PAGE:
Students from the School of the Art Institute of Chicago took a class trip to the city’s Field Museum for a natural history illustration class. The students had to draw three bird heads and three birds’ feet. Junior Michelle Flitman chose first the Rufous Hornbill, a bird native to the Philippines, for its thick legs. But her next subject would be a Passenger Pigeon. “It's an important note on the temporality of a species,” she said. “How [they] can go from millions, to now… they’re only here in a museum.”
Art Students at the Field Museum
Written by Mark Bramhill
Mark Bramhill: This is BirdNote.
Last November, some college students from the School of the Art Institute of Chicago took a class trip to the city’s Field Museum. They were there for a natural history illustration class, doing studies of the museum's collection of more than 1,000 bird specimens. Students had to paint three bird heads and three birds' feet — and junior Michelle Flitman was really excited about this.
I am painting a Rufous Hornbill. Right now I'm studying the feet. I'm especially interested in how thick the legs are as opposed to other birds’, which have these, like, skinny little legs.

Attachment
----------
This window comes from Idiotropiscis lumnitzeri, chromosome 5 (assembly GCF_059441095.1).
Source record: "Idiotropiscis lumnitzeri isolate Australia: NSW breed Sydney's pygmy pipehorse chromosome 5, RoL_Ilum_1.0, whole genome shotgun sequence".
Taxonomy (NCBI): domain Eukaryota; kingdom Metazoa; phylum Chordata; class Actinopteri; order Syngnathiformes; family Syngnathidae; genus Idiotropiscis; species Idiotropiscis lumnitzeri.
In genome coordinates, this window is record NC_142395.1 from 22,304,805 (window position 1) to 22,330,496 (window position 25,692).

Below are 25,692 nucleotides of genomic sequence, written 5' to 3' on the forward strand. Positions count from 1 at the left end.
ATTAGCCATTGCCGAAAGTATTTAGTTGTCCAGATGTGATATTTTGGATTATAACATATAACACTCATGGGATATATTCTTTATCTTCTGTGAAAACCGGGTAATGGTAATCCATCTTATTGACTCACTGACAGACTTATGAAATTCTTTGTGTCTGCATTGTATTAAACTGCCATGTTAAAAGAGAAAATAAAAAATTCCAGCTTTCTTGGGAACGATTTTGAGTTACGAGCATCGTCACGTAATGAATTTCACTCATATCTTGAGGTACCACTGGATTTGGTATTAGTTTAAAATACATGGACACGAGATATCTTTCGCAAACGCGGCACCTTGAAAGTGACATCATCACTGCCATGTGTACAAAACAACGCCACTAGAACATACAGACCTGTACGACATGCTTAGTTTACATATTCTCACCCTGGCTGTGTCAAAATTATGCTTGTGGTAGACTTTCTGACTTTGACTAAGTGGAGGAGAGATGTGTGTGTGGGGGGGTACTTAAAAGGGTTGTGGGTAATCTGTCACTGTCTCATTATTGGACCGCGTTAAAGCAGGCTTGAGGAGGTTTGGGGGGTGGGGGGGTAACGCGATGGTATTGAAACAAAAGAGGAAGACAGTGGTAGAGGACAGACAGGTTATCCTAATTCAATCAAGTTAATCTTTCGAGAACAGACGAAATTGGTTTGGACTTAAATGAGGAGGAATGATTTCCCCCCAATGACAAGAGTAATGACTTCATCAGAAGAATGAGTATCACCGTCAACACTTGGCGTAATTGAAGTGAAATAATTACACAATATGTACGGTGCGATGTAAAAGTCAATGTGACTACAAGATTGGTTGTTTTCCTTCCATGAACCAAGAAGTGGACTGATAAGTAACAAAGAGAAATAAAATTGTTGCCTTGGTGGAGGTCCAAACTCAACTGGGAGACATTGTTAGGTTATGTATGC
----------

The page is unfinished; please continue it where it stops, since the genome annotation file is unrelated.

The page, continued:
Right now I am doing the underpainting, so we're starting with blues and yellows to get the shadows and highlights. And, when we go over it in a top color, we're gonna try and figure out all the different tones.
Mark Bramhill: Michelle also knew what birds she was going to paint next.
Michelle Flitman: There's Great Auks over here, plenty of Passenger Pigeons. And I'm definitely going to be painting some of those because it's an important note on the temporality of a species and how something such as a Passenger Pigeon can go from millions and people sort of taking advantage of them to now … they're only here ... in the museum.
I think studying these birds sort of gives me a sense of appreciation and value for what we have right now.
Mark Bramhill: You can see a photo of Michelle and her painting of the Rufous Hornbill at our website, BirdNote.org. I'm Mark Bramhill.
Producer: John Kessler
Executive Producer: Sallie Bodie
Editor: Ashley Ahearn
Associate Producer: Ellen Blackstone
Producer: Mark Bramhill
Bird sounds provided by The Macaulay Library of Natural Sounds at the Cornell Lab of Ornithology, Ithaca, New York. Recorded by
BirdNote’s theme was composed and played by Nancy Rumbel and John Kessler.
© 2020 BirdNote July 2020 Narrator: Mark Bramhill
ID# fieldmuseum-01-07-31-2020 fieldmuseum-01